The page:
Probiotics

Probiotics play a role in strengthening the immune system. A robust immune response can effectively combat respiratory infections, a common cause of dry cough.

Some research also suggests that certain probiotic strains can reduce the severity and duration of respiratory symptoms by modulating the body’s inflammatory responses, thus providing relief from persistent coughing.

Inhaling Steam

Inhaling steam from a bowl of hot water can moisturize and soothe your irritated airways, helping to alleviate a dry cough. 

Cover your head with a towel and lean over the steaming water for about 10-15 minutes for best results. Adding a few drops of essential oils like eucalyptus or peppermint can enhance the effectiveness of steam inhalation.

Use of Humidifiers

Humidifiers work by adding moisture to the air, combating the dryness that can irritate the throat and respiratory tract. A moist environment can provide relief by soothing inflamed tissues and reducing the severity of a dry cough.

Additionally, increased humidity can loosen mucus, making it easier to expel and alleviate the persistent sensation that prompts coughing.

Medications for Dry Cough

For persistent dry coughs not alleviated by home remedies, medical interventions offer targeted relief.

Menthol Cough Drops and Lozenges

Cough drops and lozenges can help soothe a sore throat and suppress coughing by providing a cooling sensation.

Choose cough drops containing menthol for the best effect.

Decongestants for Relief

Decongestants can provide relief from a dry cough by reducing inflammation and pressure in your nasal passages.

Over-the-counter options like pseudoephedrine and phenylephrine may help. Always follow the recommended dosage on the product label.

Cough Suppressants and Expectorants

Cough suppressants like dextromethorphan can alleviate your dry cough by suppressing the cough reflex. 

Expectorants like guaifenesin may help thin mucus, making it easier to expel phlegm from your body.

Be sure to choose the right medication, as some may not be suitable if you have a fever or heartburn.

Doctor Prescribed Medications

Certain conditions may require prescription medications to treat your dry cough. For example, if your cough is caused by a bacterial infection, antibiotics may be prescribed by your doctor.

Additionally, you may be prescribed inhaled corticosteroids or bronchodilators for conditions like asthma or allergies. Always take these medications as instructed by your healthcare professional.

Preventing Dry Cough

To help prevent dry cough from reoccurring, you need to maintain healthy lifestyle habits, such as:

Getting Proper Sleep and Rest

Maintain a healthy immune system through proper sleep and rest.

Ensure you and your children get an adequate amount of quality sleep each night, as it strengthens the body’s defense against illnesses that could cause a cough.

Drinking More Fluids

Staying hydrated helps maintain the mucosal lining in the throat and respiratory tract.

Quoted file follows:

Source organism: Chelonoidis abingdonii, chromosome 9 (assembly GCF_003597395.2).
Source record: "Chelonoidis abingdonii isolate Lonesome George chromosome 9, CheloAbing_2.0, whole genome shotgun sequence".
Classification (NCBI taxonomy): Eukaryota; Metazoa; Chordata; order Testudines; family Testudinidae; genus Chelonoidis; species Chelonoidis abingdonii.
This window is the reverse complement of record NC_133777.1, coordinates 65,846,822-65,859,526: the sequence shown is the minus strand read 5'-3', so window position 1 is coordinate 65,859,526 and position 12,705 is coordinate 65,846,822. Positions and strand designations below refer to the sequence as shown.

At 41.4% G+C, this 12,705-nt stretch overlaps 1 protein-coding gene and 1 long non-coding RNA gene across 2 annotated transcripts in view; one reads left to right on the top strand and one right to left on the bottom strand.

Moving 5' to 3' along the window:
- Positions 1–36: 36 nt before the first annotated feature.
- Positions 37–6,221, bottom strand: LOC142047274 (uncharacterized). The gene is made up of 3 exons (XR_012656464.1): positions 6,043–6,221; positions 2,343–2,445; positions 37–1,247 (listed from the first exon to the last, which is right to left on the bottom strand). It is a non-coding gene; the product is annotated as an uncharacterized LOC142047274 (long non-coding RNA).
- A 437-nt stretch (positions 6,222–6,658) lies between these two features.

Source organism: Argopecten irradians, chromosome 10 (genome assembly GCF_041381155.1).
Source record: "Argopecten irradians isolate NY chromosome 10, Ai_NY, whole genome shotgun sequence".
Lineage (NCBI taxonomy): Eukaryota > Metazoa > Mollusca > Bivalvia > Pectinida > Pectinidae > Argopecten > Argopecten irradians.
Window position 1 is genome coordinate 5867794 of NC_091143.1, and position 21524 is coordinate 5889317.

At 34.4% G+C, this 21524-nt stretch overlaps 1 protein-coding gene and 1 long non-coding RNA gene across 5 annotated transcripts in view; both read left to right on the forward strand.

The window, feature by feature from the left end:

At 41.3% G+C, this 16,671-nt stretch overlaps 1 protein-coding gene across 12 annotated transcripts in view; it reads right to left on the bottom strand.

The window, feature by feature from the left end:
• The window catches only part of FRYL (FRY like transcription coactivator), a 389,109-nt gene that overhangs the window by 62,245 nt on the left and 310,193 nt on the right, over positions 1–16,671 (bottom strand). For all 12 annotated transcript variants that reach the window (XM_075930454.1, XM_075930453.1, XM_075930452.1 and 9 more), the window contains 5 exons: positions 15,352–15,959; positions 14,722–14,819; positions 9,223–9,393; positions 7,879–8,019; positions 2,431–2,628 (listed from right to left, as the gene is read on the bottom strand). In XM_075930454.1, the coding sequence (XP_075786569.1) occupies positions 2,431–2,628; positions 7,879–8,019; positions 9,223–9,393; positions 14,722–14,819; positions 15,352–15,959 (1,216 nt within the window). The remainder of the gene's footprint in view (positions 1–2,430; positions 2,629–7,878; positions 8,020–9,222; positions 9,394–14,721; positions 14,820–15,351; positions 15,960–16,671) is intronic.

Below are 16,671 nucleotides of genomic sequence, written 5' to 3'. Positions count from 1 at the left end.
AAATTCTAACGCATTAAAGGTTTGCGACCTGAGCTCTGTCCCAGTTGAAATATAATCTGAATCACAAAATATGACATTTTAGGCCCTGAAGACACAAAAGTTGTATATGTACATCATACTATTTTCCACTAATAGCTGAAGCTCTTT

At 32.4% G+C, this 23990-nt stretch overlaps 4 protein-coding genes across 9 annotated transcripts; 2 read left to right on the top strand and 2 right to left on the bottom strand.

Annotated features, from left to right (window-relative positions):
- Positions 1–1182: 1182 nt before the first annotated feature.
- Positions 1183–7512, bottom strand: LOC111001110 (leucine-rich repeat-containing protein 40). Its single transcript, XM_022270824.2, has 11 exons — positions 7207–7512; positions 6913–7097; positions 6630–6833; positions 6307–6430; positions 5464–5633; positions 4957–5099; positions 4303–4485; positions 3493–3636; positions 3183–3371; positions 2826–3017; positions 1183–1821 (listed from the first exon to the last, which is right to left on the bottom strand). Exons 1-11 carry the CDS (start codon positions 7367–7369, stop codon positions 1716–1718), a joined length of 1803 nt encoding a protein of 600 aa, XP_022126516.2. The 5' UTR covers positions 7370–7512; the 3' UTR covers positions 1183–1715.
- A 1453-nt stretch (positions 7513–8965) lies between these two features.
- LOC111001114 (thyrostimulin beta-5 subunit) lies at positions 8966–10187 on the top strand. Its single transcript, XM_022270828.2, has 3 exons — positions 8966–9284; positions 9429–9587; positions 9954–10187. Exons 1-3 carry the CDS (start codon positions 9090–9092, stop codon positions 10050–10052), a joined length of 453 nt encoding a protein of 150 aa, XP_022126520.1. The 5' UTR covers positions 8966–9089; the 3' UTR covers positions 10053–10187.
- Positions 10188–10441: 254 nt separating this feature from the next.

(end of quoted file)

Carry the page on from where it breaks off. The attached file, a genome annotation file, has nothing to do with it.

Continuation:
Adequate hydration prevents this lining from becoming too dry, reducing the irritation that can trigger coughing episodes.

Eating a Healthy Diet

Eating a balanced, nutritious diet plays a vital role in preventing the recurrence of dry cough.

A diet rich in vitamins, minerals, and antioxidants supports a strong immune system, making your body better equipped to fend off infections that can trigger coughing.

Reducing Irritants and Cleaning

To prevent the recurrence of a dry cough, prioritize a clean living environment. Regularly dust and vacuum, and use air purifiers to minimize airborne irritants. 

Additionally, avoid exposure to smoke and strong odors, as these can trigger and exacerbate dry cough symptoms.

Exercising Regularly

Regular physical activity is beneficial in preventing recurrent dry cough by enhancing your overall lung function and respiratory health. 

It also helps reduce your vulnerability to respiratory infections by boosting your immune system.

Getting Regular Check-Ups

Regular or annual medical check-ups allow early detection of potential respiratory issues or underlying conditions that may lead to dry cough. Timely intervention can prevent the progression of these conditions, reducing the likelihood of recurrent symptoms.  

Regular consultations also provide an opportunity for healthcare professionals to offer personalized advice on lifestyle and preventive measures, monitor progress and follow-up, ensure optimal respiratory health, and minimize the risk of dry cough recurrence.

Frequently Asked Questions

What are some home remedies for persistent dry cough?

Some effective home remedies for dry cough include drinking plenty of water, using a humidifier, having honey or ginger tea, gargling with warm salt water, and steam inhalation.

However, it’s essential to consult a doctor if your cough persists.

What is the best way to stop a dry cough at night?

To alleviate dry cough at night, try using a humidifier, drinking a warm beverage, and having honey before bedtime.

It also helps to elevate your head with pillows, avoid caffeine and alcohol, and keep your bedroom allergen-free.

What are common triggers for a dry cough?

Common triggers for a dry cough may include allergies and irritants in the environment, like dust, smoke, or pollution.

Medical conditions such as respiratory infections and conditions like asthma or bronchitis may trigger a dry cough reaction.

How long does a typical dry cough last?

A dry cough can last anywhere from a few days to several weeks, depending on its cause. If caused by a common cold, it generally lasts 1-2 weeks.

However, if your cough persists for more than three (3) weeks or worsens, consult a healthcare professional.

Why can’t I stop coughing?

Constant dry coughing can persist due to various factors. Medical conditions such as asthma, gastroesophageal reflux disease (GERD), or respiratory infections may trigger chronic coughing.

Allergies and environmental irritants can be the culprits as well. Additionally, postnasal drip, where excess mucus drips down the back of your throat, can irritate your airways, causing relentless coughing.

Remember that the issue will persist as long as an irritant is present.